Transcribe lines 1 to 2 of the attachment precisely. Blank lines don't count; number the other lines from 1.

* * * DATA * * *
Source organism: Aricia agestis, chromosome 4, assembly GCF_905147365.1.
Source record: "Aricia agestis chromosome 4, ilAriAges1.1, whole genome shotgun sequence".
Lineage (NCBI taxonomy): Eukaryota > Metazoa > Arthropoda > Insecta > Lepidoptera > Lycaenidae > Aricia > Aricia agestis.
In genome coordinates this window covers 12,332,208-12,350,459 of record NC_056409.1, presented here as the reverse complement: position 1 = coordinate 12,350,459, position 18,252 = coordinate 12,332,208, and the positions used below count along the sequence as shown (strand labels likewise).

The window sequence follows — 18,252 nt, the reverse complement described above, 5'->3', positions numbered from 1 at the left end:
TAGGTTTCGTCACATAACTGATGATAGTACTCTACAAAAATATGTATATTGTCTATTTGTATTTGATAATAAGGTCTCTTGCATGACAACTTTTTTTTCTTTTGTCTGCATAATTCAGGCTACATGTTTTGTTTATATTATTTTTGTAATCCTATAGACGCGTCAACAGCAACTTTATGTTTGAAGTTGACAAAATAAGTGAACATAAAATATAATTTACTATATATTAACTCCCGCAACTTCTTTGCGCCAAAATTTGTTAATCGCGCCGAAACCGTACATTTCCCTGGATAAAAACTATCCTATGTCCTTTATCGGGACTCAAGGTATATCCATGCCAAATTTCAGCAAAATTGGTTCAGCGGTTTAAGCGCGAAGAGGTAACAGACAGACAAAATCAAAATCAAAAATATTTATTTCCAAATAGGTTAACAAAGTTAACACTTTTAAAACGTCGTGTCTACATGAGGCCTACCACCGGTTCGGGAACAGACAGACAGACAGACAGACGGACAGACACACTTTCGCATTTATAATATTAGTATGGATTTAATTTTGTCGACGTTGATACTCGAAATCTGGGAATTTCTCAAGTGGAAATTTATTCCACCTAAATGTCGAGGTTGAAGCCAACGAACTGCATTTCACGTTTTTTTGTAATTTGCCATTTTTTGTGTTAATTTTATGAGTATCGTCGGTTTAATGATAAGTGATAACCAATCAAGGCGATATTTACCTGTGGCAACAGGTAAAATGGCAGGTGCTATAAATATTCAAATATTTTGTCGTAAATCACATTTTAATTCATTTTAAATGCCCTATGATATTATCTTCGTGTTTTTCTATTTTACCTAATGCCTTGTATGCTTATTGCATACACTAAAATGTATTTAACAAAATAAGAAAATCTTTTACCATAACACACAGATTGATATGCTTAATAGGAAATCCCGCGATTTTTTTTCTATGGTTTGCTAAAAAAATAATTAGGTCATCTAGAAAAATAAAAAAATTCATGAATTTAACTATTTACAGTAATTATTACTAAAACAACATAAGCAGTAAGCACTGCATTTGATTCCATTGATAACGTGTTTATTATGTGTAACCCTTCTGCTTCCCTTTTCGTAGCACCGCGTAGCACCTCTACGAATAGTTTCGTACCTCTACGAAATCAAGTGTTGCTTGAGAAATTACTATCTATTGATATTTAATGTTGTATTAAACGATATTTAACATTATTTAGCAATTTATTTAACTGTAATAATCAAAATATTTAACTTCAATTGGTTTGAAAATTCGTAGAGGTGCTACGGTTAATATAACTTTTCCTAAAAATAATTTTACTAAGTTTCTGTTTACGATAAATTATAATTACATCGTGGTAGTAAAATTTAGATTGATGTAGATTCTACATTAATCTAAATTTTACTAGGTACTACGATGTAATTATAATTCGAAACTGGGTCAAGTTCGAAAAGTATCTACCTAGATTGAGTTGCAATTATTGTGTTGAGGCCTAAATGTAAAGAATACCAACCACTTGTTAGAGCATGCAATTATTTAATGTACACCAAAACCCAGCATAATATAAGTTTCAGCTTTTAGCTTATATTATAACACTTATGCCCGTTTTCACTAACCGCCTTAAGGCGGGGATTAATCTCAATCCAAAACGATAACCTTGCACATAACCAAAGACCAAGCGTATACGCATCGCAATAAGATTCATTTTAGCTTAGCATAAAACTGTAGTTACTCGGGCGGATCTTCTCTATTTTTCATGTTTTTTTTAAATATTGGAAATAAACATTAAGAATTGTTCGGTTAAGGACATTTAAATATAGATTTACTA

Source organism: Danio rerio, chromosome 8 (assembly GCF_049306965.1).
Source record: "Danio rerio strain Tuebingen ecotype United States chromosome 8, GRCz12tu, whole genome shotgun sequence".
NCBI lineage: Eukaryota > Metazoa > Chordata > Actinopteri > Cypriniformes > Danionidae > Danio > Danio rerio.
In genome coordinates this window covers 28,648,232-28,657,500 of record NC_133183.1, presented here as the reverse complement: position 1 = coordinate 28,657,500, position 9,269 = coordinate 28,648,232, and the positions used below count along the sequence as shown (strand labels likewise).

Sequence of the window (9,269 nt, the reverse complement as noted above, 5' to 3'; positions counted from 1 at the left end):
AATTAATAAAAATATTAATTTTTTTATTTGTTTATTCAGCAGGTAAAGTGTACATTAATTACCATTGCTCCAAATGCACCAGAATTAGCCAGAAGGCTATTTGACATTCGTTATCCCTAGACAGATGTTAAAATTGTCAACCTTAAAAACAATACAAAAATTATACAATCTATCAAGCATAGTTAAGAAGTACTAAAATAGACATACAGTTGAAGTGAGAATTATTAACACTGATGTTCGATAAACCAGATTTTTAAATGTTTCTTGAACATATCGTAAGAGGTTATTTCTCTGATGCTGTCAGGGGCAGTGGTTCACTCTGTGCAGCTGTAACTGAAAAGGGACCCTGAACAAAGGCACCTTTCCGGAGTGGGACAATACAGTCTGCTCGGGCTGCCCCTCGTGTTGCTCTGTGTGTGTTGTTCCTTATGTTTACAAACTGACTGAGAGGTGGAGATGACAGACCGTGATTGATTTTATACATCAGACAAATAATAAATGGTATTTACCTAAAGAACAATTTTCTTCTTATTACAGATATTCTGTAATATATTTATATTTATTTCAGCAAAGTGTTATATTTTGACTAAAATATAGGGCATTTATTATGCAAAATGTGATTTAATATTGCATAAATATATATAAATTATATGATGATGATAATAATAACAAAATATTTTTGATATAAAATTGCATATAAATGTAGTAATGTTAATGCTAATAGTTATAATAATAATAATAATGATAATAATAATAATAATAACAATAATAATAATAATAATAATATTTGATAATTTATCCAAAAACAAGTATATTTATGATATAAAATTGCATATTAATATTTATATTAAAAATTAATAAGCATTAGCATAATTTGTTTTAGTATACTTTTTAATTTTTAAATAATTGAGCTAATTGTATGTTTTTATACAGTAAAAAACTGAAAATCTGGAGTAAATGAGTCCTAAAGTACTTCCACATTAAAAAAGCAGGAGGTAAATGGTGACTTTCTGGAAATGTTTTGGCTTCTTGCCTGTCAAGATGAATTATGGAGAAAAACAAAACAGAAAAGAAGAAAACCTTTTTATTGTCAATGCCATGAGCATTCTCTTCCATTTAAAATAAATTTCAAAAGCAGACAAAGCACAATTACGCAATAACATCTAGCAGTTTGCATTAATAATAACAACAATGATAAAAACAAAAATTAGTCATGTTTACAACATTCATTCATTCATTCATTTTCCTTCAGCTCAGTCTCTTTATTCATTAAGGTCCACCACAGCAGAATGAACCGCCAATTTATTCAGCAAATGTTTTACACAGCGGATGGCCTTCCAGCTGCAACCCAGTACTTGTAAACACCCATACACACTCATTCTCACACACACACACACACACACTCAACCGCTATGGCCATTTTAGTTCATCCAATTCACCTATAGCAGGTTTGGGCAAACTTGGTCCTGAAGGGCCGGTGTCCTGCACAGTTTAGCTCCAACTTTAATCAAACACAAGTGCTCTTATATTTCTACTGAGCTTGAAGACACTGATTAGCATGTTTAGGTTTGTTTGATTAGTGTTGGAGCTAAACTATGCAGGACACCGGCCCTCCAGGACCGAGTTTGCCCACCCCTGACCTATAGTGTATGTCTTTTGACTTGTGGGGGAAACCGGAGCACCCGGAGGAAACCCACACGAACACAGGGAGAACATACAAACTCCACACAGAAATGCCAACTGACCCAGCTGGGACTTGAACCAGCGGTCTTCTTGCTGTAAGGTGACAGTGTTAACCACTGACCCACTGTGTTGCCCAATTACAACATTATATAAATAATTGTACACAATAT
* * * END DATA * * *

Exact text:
Source organism: Aricia agestis, chromosome 4, assembly GCF_905147365.1.
Source record: "Aricia agestis chromosome 4, ilAriAges1.1, whole genome shotgun sequence".